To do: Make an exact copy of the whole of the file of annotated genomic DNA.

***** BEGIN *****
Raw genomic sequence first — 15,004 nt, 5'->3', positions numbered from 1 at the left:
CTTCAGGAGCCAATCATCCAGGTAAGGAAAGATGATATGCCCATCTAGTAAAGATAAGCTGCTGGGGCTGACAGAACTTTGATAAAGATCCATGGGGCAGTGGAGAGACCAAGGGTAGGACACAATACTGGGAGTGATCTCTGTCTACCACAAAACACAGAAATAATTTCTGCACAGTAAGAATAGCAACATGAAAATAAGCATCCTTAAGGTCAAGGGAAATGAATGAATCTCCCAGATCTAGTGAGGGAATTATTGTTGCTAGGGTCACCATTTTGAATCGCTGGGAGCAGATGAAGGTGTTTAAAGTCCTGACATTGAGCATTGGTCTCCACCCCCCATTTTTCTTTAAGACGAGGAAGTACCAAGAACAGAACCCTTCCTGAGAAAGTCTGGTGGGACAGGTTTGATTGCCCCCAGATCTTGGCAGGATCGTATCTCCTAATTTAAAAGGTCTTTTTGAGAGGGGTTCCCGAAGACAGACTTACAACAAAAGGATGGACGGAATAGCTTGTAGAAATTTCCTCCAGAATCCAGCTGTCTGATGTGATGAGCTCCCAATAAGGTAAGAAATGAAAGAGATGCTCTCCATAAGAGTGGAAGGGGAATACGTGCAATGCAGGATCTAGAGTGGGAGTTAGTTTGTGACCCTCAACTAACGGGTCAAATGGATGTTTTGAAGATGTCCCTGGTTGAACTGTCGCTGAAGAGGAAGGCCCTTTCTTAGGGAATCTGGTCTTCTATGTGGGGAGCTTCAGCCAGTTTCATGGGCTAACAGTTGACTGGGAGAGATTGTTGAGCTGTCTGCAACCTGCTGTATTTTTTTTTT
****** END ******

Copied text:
Raw genomic sequence first — 15,004 nt, 5'->3', positions numbered from 1 at the left:
CTTCAGGAGCCAATCATCCAGGTAAGGAAAGATGATATGCCCATCTAGTAAAGATAAGCTGCTGGGGCTGACAGAACTTTGATAAAGATCCATGGGGCAGTGGAGAGACCAAGGGTAGGACACAATACTGGGAGTGATCTCTGTCTACCACAAAACACAGAAATAATTTCTGCACAGTAAGAATAGCAACATGAAAATAAGCATCCTTAAGGTCAAGGGAAATGAATGAATCTCCCAGATCTAGTGAGGGAATTATTGTTGCTAGGGTCACCATTTTGAATCGCTGGGAGCAGATGAAGGTGTTTAAAGTCCTGACATTGAGCATTGGTCTCCACCCCCCATTTTTCTTTAAGACGAGGAAGTACCAAGAACAGAACCCTTCCTGAGAAAGTCTGGTGGGACAGGTTTGATTGCCCCCAGATCTTGGCAGGATCGTATCTCCTAATTTAAAAGGTCTTTTTGAGAGGGGTTCCCGAAGACAGACTTACAACAAAAGGATGGACGGAATAGCTTGTAGAAATTTCCTCCAGAATCCAGCTGTCTGATGTGATGAGCTCCCAATAAGGTAAGAAATGAAAGAGATGCTCTCCATAAGAGTGGAAGGGGAATACGTGCAATGCAGGATCTAGAGTGGGAGTTAGTTTGTGACCCTCAACTAACGGGTCAAATGGATGTTTTGAAGATGTCCCTGGTTGAACTGTCGCTGAAGAGGAAGGCCCTTTCTTAGGGAATCTGGTCTTCTATGTGGGGAGCTTCAGCCAGTTTCATGGGCTAACAGTTGACTGGGAGAGATTGTTGAGCTGTCTGCAACCTGCTGTATTTTTTTTTT